You’ve heard the recent – and sometimes overly-used – buzzword “the new normal” when referring to how organizations are conducting work during COVID-19. Yet still, as businesses re-open, many predict there won’t be a full-shift back from working remotely, and that what is going on today will continue to be the “new normal” for a lot of us.
As an organization in the healthcare industry, you already know you’re at a higher target for threats because of the information you store and transmit. Most hospitals do their due diligence to set up security standards to protect patient information from outside threats, but then often underestimate the exponential risk of threats that can happen within the organization.
We just wrapped up the month of October supporting National Cybersecurity Awareness Month and the emphasis focused on the mantras of Own IT, Secure IT, Protect IT as it relates to your personal and patient data. As a leader in Patient Privacy, we were proud to participate in National Cybersecurity Awareness month, and share many educational resources throughout the month. Each week during the month we focused on a different topic to give you tips for what hospital leaders (and in some cases, you personally) can do to improve cybersecurity protection.
Let me begin by saying, I live on the Atlantic coast, just north of Jacksonville, FL. Because it’s hurricane season in this area, I always keep a keen eye on hurricane updates. Recently, I tracked and monitored Hurricane Dorian and the impact it might have on my family.
The Two Tales of Remote Access Security: Protection from Hackers, and Meeting Regulatory Requirements.
It’s all over the news - a new healthcare breach here, a new healthcare IT study there, that talks about how healthcare IT security needs to be a focus in 2019. Yet, we are already seeing more breaches in 2019 than ever before.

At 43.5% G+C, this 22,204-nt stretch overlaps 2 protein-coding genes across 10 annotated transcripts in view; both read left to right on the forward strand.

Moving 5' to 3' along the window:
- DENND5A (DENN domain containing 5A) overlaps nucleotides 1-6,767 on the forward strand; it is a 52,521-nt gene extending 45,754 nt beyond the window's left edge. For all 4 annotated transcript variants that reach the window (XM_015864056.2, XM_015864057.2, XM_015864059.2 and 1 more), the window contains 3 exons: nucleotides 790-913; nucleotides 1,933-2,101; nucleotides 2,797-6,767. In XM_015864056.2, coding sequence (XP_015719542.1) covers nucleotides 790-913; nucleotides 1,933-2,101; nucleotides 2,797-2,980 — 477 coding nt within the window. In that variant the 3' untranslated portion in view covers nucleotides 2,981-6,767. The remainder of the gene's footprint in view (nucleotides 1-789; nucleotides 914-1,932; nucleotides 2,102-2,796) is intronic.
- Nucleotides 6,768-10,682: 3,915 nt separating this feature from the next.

All hospitals know that they need to have some form of security plan in place to protect patients and their information. The problem is that the changing requirements and increase in breaches means that this plan has to always be evolving. Hospitals likely have goals for what they would like to change in the future to make sure they are adapting to the ever-changing threat landscape.
I recently posted about Ten Best Practices to Mitigate Cybersecurity Threats that came from recommendations by the Health and Human Services publication, “Health Industry Cybersecurity Practices: Managing Threats and Protecting Patients.” That document addresses five cyber threats, with ten best practices for small to large healthcare organizations.
On October 27, 2015, Congress passed the Cybersecurity Information Sharing Act (CISA). Section 405 of CISA is specific to healthcare and charges Health and Human Services (HHS) with the responsibility of leading healthcare cybersecurity efforts, with the goal of keeping patient personal data secure.
ECRI Institute recently announced their annual “Top 10 Health Technology Hazards for 2019.” If you keep abreast of Health Information Technology (HIT) news, you already know the number one risk: hackers can exploit remote access to systems, disrupting healthcare operations.
"The consequences of an attack can be widespread and severe, making this a priority concern for all healthcare organizations," said ECRI Health Devices Program Executive Director David Jamison. "In critical situations, this could cause harm or death."
The topic of security is on the minds of most healthcare IT professionals today. Securing remote access to your hospital's network is the deadbolt that helps protect your data. Most people don't leave their backdoor wide open, or expect that little doorknob lock to be secure, so why do most hospitals do the equivalent with their networks?